Partly inspired by a twist on Richard Charkin's recent talk and his 'Don'ts for Publishers', we've turned this on its head and instead put together a list of ‘Agents Don't…’, intended to debunk some common myths about agents, or help explain how and why we agent!
1. Publish your books. We seek a publisher for your book, and ensure your work is in the hands of a great editor and their team of marketers, publicists, digital experts and sales people.
2. Earn anything until you do. We work on a commission basis, so we only get paid when our authors do! This ensures that it's in everyone's best interests to take a book that's in the most appealing shape possible, to publishers, and why we might spend a lot of time honing your manuscripts and proposals before they go out on submission to editors.
3. Know the tastes of other agents. Strange to admit, but other agents are either our friends, our competition or both! We might know them socially, and know a little of their list of authors, but when it comes down to it representing a book is a personal business and we don't always know what floats another agent's boat. So that’s why we are very rarely able to recommend other agents if we turn your book down. Agency websites are most helpful; go and look at an agent's list and their bio, for the best information on what they're looking for.
4. Have any time to read during office hours. It's a common fallacy that we're to be found at our desks, feet propped on stacks of manuscripts, thumbing through our authors' newest deliveries and reading at our leisure. I WISH. Sadly there is no time to read during the day; we're busy negotiating deals and the resulting contracts, chasing payments and checking royalty statements, forwarding requests for our authors' appearances at festivals and events, meeting editors and listening to what they're looking for, liaising with publicity and marketing teams, catching up with colleagues on sending out our books for translation and media sales, and pursuing potential new authors. Very occasionally we might be able to squeeze some editing in on a Friday afternoon, but usually all reading (and editing) is done outside work hours.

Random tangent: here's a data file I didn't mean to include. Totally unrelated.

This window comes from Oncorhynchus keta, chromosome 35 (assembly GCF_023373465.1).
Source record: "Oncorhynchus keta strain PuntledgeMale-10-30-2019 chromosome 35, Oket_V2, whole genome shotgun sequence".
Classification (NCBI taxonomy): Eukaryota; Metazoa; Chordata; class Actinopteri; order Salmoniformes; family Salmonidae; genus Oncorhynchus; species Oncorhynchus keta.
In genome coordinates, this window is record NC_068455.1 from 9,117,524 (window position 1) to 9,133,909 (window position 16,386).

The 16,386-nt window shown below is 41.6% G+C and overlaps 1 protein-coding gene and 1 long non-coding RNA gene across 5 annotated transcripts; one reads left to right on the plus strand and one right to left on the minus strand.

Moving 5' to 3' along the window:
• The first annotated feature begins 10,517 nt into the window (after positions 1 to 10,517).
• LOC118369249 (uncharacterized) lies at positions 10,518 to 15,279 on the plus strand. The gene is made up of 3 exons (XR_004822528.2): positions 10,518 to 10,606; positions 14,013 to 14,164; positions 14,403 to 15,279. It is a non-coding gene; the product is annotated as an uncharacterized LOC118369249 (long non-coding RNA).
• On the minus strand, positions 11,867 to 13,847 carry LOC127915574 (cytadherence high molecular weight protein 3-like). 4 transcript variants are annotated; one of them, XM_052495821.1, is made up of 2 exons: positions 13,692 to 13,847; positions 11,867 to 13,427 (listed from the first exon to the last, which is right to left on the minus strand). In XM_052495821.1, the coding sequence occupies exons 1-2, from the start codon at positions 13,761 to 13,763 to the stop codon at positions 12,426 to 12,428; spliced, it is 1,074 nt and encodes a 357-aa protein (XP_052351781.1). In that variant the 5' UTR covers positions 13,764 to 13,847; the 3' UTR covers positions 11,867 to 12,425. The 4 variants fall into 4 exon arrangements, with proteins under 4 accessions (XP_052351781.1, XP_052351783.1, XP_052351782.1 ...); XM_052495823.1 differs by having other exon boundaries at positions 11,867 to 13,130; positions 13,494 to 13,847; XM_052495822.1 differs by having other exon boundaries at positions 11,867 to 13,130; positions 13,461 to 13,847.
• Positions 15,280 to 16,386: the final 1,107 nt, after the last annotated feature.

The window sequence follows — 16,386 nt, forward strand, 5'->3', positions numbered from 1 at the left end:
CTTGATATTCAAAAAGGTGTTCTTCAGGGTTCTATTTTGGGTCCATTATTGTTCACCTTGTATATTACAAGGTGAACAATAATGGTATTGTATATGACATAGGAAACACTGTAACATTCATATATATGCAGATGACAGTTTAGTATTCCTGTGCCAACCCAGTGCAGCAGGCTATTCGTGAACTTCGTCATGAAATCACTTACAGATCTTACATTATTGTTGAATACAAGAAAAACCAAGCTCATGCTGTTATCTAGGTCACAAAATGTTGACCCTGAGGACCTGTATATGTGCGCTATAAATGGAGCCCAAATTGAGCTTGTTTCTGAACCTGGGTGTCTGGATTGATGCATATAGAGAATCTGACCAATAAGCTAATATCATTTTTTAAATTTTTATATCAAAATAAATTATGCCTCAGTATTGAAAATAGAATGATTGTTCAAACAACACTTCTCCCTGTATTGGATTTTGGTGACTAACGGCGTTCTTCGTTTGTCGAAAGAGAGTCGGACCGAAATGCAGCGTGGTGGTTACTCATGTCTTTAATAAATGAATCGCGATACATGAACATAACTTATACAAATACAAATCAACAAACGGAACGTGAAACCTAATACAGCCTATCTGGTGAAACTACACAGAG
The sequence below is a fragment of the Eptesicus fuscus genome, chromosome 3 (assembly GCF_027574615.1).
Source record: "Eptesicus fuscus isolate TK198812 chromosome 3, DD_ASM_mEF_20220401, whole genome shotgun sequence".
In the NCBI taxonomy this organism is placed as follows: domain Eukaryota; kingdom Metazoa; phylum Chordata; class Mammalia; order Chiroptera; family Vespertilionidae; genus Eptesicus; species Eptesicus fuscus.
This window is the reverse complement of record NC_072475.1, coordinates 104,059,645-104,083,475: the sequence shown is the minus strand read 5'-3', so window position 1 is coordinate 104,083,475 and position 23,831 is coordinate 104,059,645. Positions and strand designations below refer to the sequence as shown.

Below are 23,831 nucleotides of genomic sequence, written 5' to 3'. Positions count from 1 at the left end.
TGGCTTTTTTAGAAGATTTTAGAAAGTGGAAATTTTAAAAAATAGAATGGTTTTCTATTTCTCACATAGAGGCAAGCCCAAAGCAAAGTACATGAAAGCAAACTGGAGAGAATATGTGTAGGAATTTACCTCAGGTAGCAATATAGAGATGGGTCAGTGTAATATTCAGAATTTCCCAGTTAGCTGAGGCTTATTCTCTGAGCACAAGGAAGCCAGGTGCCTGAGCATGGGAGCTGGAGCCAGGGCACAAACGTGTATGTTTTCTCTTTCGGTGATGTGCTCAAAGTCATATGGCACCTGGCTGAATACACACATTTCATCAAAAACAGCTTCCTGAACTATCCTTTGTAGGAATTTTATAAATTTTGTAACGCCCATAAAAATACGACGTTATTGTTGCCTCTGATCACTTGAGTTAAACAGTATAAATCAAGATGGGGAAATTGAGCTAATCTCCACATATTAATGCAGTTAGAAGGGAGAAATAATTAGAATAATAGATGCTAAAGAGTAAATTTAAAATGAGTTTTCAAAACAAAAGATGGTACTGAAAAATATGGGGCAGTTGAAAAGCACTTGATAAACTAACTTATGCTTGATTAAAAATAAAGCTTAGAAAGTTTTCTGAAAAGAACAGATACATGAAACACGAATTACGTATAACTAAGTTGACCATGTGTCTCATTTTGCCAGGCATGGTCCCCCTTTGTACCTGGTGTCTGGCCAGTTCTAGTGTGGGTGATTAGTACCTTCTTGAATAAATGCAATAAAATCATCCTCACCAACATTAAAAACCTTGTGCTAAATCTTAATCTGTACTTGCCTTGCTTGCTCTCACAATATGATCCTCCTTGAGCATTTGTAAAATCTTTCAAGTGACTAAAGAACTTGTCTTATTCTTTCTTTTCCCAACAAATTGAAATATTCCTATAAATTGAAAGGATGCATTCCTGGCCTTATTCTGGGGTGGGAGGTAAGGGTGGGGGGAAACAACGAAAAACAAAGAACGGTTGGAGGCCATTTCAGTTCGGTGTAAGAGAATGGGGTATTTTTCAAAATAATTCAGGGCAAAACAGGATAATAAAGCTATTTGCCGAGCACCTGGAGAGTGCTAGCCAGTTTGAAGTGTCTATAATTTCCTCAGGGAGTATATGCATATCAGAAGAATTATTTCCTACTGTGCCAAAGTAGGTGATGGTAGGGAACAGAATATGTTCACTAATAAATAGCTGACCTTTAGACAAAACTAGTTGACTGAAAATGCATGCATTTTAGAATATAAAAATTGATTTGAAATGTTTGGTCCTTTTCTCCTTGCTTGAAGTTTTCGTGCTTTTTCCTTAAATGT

5. Have the time to reply to submissions with detailed feedback. Unfortunately we simply don't have enough hours in the day to feedback our thoughts on your three chapters or proposal. And, if we want to be businesslike about it, it’s not in our interests to spend time editing a book we’re not going to work with! However, if we think a book is good enough to consider despite its flaws, or that it could be very interesting to us after a good edit, we will always say so. Equally, if the writer has talent but this book is not for us, we’ll say so. And no book comes to us in perfect shape!
6. Appreciate rude or persistent writers, whether that's someone calling up the agency reception at regular and increasingly agitated intervals, or barging in on a conversation at a Fair or Festival. We know you're anxious to hear from us and, trust us, if you've a great book or idea then we will definitely be in touch. However, if you've a great book but have been rude to our receptionist or in chasing emails, we won't want to work with you. Polite and professional is the best way for us both to be!
7. Choose brand over book. It has to begin with a great novel or book idea, not just with one hundred million followers on Twitter (however helpful that might be further down the line!). Writers seem to worry a lot these days about their ‘profile’, and it can’t be denied that this is a concern to publishers sometimes too. However, we all need to be convinced that there’s a good, publishable book in whoever we represent (we would always hope that there are many good, publishable books ahead for an author), so the best introduction to us and to a publisher is with a winning idea and strong writing. Not every single author we work with is social-media savvy. I’d personally recommend using Twitter as it’s a LOT of fun and a brilliant place for talking to other writers and sharing writing experiences, as well as a valuable peek into the publishing industry via agents and editors, but it’s not essential.